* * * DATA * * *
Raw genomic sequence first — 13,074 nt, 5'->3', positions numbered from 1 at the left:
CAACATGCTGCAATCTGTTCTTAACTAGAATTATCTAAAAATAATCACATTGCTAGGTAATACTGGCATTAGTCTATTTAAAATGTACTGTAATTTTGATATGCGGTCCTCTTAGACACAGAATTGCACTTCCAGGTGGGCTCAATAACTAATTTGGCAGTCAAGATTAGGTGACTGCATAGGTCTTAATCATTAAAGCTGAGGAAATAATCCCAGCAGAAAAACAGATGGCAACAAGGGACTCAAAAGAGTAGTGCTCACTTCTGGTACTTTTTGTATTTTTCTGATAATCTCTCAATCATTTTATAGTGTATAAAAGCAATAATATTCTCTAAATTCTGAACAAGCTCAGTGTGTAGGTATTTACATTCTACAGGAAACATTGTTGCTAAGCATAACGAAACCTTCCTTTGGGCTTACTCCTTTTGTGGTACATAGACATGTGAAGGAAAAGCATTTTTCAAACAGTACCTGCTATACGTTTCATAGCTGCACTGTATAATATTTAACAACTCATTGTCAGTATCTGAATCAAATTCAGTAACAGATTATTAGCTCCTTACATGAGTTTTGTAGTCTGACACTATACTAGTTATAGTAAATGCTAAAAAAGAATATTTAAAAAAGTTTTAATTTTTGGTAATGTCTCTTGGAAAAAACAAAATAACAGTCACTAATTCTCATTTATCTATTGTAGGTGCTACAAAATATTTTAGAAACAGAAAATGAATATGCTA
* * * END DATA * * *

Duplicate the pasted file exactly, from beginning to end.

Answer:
Raw genomic sequence first — 13,074 nt, 5'->3', positions numbered from 1 at the left:
CAACATGCTGCAATCTGTTCTTAACTAGAATTATCTAAAAATAATCACATTGCTAGGTAATACTGGCATTAGTCTATTTAAAATGTACTGTAATTTTGATATGCGGTCCTCTTAGACACAGAATTGCACTTCCAGGTGGGCTCAATAACTAATTTGGCAGTCAAGATTAGGTGACTGCATAGGTCTTAATCATTAAAGCTGAGGAAATAATCCCAGCAGAAAAACAGATGGCAACAAGGGACTCAAAAGAGTAGTGCTCACTTCTGGTACTTTTTGTATTTTTCTGATAATCTCTCAATCATTTTATAGTGTATAAAAGCAATAATATTCTCTAAATTCTGAACAAGCTCAGTGTGTAGGTATTTACATTCTACAGGAAACATTGTTGCTAAGCATAACGAAACCTTCCTTTGGGCTTACTCCTTTTGTGGTACATAGACATGTGAAGGAAAAGCATTTTTCAAACAGTACCTGCTATACGTTTCATAGCTGCACTGTATAATATTTAACAACTCATTGTCAGTATCTGAATCAAATTCAGTAACAGATTATTAGCTCCTTACATGAGTTTTGTAGTCTGACACTATACTAGTTATAGTAAATGCTAAAAAAGAATATTTAAAAAAGTTTTAATTTTTGGTAATGTCTCTTGGAAAAAACAAAATAACAGTCACTAATTCTCATTTATCTATTGTAGGTGCTACAAAATATTTTAGAAACAGAAAATGAATATGCTA